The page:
There are many fuzzy contours to the upcoming year, marred by pessimistic forecasts and feelings of uncertainty and anxiety. These are echoed in the melancholic atmosphere of today’s Prague. Yet, right at the time when one would think that most Czechs are able to care only about things which bring them material profit, the bulk of the people in this country show that such a judgement would be harsh and unfair: thousands and thousands of them, all visibly moved, have been attending designated places (first a church near the Charles Bridge, later the Vladislav Hall in the Prague Castle) to bow down before the coffin of our former President, usually after waiting for hours in long lines. Vaclav Havel arrived to the Hradcany Castle for the last time – on the very same gun carriage that had borne the coffin with the remains of Tomas Garrigue Masaryk in 1937. When the cortege approached the Mathias’ Gate, the crowd of people spontaneously started clapping – and kept doing so for more than five minutes. I saw so many men and women on the verge of tears – and indeed was choking back myself… But people were decent, silent, pensive – no hysteria, no inappropriate shouting, just an honest and profound sadness…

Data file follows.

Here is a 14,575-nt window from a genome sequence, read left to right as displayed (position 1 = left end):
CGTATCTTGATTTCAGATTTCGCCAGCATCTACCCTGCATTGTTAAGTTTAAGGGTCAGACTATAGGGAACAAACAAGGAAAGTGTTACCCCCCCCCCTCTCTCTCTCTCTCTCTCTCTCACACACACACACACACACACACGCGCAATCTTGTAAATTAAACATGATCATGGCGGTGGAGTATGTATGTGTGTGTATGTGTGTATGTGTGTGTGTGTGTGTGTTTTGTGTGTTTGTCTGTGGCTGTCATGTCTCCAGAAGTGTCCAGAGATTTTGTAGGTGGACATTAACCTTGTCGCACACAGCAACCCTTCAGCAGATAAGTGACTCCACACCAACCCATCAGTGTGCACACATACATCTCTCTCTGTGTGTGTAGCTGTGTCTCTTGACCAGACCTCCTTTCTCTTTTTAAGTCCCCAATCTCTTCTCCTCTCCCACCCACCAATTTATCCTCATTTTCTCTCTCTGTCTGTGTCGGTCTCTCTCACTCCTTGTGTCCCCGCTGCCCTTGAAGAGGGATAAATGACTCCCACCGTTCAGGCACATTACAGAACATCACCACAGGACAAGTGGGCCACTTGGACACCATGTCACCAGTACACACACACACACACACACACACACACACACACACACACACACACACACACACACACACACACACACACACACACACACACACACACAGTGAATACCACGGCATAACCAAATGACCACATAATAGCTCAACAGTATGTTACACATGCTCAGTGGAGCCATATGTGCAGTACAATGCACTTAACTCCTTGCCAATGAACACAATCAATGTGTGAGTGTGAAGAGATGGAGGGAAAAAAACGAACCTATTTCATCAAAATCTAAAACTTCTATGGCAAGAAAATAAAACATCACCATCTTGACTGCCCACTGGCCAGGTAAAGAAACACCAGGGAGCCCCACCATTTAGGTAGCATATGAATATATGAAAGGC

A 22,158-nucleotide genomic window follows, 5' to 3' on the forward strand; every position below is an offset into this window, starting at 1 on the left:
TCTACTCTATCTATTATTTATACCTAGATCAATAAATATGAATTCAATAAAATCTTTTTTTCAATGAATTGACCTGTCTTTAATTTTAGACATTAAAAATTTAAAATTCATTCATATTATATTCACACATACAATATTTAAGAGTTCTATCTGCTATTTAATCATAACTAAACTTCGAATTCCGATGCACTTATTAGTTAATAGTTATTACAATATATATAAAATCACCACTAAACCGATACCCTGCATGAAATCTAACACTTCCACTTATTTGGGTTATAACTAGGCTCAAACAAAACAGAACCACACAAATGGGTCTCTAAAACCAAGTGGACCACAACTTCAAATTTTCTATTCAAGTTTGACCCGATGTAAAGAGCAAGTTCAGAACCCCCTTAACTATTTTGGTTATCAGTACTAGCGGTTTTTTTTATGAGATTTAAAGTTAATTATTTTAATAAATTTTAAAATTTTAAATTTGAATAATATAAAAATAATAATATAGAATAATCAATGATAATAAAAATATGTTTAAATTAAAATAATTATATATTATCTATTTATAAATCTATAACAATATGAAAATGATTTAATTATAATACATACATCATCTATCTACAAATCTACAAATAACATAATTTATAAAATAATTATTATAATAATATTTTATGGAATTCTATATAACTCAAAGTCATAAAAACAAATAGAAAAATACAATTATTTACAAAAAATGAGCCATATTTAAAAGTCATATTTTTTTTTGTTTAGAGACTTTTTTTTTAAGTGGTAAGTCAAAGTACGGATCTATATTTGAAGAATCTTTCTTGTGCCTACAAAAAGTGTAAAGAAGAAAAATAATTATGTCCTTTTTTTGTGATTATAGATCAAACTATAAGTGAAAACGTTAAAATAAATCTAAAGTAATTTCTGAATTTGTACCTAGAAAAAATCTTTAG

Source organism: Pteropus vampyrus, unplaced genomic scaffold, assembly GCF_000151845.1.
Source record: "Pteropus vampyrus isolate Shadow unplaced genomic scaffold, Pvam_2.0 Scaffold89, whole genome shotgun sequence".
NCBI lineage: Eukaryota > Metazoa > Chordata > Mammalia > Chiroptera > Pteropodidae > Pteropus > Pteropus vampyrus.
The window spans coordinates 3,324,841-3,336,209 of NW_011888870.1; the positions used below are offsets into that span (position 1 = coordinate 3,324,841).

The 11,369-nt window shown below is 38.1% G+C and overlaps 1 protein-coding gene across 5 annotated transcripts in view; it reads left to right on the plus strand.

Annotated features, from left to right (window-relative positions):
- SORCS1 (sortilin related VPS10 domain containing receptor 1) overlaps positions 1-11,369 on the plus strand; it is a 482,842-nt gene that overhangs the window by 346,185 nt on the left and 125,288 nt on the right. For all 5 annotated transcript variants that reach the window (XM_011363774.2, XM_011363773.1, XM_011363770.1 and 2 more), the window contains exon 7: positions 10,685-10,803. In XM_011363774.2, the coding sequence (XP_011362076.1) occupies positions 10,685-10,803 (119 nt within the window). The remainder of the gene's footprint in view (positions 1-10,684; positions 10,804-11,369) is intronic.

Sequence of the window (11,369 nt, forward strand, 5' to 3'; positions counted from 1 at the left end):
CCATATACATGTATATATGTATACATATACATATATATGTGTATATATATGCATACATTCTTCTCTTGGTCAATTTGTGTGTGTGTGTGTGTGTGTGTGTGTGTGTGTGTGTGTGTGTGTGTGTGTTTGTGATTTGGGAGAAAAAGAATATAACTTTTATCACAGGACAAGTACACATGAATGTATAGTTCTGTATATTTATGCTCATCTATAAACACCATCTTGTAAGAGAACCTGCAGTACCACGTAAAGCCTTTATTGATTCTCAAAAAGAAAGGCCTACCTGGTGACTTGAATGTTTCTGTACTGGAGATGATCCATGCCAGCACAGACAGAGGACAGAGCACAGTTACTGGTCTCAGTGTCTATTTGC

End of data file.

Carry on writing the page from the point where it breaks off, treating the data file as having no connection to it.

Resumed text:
Candles beyond count, accompanied by Havel’s pictures, have been lit not only at Wenceslas Square and the National Avenue – the places directly connected with the “Velvet Revolution” of 1989, but near all kinds of memorials, and in virtually every town, village or suburban area. The feeling that somebody has just passed away whose horizons and global appeal extended the international significance of this country is omnipresent – as well as the prevailing idea that his death marks an end of one era… Even the other Vaclav in the presidential office, his successor Klaus, who has been Havel’s rival and critic ever since 1989, is now giving him credit – to the degree of admitting that we owe his predecessor “like nobody else for the international position, prestige and authority of the Czech Republic in the world.”
Image: Vaclav Havel’s coffin surrounded by mourners in Vladislav Hall on 21 December.
Vit Smetana, the Institute for Contemporary History, Academy of Sciences of the Czech Republic, and DPIR Alumnus.